A Chicago Brewery That Closed During Prohibition Is Making a Comeback
The great-great-granddaughter of Conrad Seipp is reviving his once-famous brewhouse
Schlitz may have been the beer that made the Midwest famous, but Chicago’s Conrad Seipp wasn’t far behind. In the 1870s, The Conrad Seipp Brewing Company was one of the largest in Chicago, rolling out more than 250,000 barrels from its massive operation at 27th and Cottage Grove.
Coal and grain shortages during World War I didn’t do his business any favors. Neither did the Volstead Act. The brewery shut down for good in 1933, just months before the repeal of Prohibition.
But now Seipp’s great-great-granddaughter, Laurin Mack, is bringing the business back.
“Chicago has an amazing craft beer scene, one of the best and biggest in the country. But what we are is missing is a connection to our very rich brewing history,” suggests Mack. “By reviving Seipp’s beer, I wanted to help fill that gap.”
A German immigrant, Seipp began making beer in Chicago in 1854. Although he didn’t maintain a taproom at the brewery, folks didn’t have to go far to grab a glass: Seipp beer could be found in bars across the city.
As one of the few breweries to survive the 1871 fire, Seipp’s was well positioned to take a lead as Chicago rebuilt. And it didn’t hurt that Conrad was an early adopter when it came to new techniques in refrigeration, distribution and marketing. During the 1884 Presidential election, he ran an ad depicting the candidates gathered in a saloon with the line, “Though we may disagree on politics, we agree that Seipp’s beer is the best.”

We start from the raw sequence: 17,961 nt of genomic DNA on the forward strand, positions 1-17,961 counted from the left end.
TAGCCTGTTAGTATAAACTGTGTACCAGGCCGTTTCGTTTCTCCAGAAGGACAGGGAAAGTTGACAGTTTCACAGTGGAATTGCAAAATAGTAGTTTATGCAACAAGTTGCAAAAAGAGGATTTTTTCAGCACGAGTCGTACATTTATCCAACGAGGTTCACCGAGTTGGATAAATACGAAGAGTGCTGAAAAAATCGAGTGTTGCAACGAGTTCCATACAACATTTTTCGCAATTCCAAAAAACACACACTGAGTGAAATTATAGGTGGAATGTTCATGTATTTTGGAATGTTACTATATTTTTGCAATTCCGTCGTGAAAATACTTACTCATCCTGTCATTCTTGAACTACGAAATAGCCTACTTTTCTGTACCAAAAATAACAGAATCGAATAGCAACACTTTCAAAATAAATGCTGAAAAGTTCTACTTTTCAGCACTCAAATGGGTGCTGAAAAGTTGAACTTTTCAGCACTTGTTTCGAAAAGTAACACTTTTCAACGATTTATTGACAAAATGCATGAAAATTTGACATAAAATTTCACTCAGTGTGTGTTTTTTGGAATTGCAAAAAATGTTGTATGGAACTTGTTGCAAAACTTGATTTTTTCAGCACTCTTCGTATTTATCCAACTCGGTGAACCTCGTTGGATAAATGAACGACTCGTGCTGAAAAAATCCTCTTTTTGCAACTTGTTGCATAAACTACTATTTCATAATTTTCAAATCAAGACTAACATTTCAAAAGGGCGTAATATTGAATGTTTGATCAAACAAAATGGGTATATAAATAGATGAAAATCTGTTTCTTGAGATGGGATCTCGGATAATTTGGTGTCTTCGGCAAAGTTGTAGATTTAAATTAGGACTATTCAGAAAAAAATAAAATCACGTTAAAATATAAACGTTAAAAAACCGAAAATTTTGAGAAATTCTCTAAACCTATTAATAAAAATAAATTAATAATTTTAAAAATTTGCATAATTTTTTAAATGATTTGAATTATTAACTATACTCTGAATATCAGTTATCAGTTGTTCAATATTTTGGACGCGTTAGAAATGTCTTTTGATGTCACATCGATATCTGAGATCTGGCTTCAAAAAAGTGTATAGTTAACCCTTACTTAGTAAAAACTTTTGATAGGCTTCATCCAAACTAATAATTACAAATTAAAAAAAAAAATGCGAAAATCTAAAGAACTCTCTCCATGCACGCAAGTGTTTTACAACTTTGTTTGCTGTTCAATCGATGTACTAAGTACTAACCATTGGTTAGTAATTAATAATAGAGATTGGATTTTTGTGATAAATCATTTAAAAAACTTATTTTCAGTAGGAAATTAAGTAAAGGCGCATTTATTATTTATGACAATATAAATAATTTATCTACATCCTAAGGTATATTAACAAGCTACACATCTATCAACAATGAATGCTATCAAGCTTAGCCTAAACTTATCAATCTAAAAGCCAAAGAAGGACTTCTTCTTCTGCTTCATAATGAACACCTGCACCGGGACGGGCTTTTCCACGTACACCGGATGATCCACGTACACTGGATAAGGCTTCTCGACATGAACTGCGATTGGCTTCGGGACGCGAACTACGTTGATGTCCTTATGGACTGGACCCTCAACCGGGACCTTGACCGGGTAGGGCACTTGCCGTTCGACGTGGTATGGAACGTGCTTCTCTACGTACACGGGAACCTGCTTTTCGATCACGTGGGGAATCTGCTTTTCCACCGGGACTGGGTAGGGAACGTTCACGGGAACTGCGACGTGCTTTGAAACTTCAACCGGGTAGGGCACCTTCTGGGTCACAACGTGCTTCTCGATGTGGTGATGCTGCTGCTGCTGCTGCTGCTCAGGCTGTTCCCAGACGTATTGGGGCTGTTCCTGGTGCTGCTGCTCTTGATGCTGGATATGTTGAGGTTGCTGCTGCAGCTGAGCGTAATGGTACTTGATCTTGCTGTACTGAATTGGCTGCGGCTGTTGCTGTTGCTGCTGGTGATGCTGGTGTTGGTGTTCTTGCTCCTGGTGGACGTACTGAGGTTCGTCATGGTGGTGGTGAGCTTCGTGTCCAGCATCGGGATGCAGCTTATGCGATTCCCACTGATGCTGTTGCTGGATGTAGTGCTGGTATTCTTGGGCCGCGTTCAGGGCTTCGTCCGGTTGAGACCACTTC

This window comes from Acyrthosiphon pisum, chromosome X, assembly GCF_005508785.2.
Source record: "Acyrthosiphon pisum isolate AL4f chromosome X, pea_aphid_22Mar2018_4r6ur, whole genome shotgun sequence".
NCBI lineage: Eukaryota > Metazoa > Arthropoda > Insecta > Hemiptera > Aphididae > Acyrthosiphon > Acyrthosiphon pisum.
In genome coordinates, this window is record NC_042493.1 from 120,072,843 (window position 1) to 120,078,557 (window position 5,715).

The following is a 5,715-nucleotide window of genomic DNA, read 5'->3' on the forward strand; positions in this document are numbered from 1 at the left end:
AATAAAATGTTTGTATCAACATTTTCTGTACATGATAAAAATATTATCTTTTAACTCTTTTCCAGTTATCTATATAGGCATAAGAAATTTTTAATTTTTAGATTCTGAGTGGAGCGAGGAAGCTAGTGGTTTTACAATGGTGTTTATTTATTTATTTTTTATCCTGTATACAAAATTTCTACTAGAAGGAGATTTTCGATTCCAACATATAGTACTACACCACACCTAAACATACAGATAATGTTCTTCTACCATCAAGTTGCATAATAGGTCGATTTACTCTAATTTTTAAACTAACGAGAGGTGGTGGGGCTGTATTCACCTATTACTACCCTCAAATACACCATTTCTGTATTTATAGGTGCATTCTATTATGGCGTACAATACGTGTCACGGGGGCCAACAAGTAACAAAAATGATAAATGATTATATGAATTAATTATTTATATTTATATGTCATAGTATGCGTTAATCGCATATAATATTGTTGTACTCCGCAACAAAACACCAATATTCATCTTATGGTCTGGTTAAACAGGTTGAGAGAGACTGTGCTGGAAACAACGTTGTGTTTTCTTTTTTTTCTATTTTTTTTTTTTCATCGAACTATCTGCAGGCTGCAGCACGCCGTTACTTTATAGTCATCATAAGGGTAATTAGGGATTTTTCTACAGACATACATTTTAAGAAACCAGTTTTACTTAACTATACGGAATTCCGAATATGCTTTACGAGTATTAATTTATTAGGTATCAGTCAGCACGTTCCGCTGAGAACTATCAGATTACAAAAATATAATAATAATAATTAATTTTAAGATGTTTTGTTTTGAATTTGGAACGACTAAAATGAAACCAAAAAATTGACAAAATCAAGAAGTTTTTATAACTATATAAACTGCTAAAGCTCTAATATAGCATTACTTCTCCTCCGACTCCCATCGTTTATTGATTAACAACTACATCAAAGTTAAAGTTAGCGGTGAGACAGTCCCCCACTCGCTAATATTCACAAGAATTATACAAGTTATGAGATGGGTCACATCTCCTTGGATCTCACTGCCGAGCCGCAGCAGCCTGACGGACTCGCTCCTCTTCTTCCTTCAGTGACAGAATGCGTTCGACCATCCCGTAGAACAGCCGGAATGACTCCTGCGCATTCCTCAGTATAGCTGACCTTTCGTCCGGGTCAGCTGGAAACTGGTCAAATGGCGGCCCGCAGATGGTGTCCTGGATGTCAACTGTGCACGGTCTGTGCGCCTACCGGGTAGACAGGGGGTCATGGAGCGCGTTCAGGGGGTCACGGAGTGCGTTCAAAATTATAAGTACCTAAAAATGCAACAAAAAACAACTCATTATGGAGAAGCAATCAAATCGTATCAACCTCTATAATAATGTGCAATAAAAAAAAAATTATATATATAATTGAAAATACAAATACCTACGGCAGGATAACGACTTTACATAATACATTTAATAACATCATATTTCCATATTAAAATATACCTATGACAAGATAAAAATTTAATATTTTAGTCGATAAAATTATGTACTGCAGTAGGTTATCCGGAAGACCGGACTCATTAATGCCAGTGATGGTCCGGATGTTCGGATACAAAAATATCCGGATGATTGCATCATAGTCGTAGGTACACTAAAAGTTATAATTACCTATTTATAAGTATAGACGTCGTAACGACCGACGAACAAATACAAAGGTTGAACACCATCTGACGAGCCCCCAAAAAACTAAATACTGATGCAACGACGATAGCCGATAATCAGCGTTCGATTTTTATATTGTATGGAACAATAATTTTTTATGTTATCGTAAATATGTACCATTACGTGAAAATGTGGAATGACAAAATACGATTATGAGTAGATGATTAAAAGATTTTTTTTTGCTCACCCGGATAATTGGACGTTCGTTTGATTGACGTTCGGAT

A Virginia native who now calls Chicago home, Mack spent her summers at the summer home Seipp built at Lake Geneva. “I knew that Conrad was a brewer, but I had no idea how much beer his brewery made. It wasn’t until recently, when I started to learn more about Chicago and brewing history, that I began to understand the prominent role he played in the evolution of Chicago beer brewing.”
No brewmaster herself (“I took a couple of classes and made a few batches, which was fun, but the beer I made was terrible”), Mack turned to Doug Hurst and Tracy Hurst of Metropolitan Brewing when it came time to produce a quality product.
“I was connected to Metropolitan Brewing by Liz Garibay, founder of the Chicago Brewseum,” says Mack. “Liz is a historian and knows everyone in the Chicago beer world and everything about Chicago brewing history. She introduced me to Doug and Tracy Hurst, who are known for making fantastic German-style beer.”
IPAs may rule the craft beer world, but thanks to such behemoths as Anheuser-Busch InBev and its ubiquitous Budweiser, lager is the style of choice in the U.S. Pilsner is a pale lager, but Seipp’s Extra Pale hits the palette a tad differently than some others out there.
“Before Prohibition, American-style Pilsner was slightly stronger and much hoppier than contemporary versions,” notes Doug Hurst. “There are records from other breweries and a general consensus in the industry as to how these beers were made. So we’ve recreated a Pre-Prohibition style Pilsner, based upon ingredients and techniques that would generally have been used in the 1880s.”
Now go forth and sip a little history. Prost!
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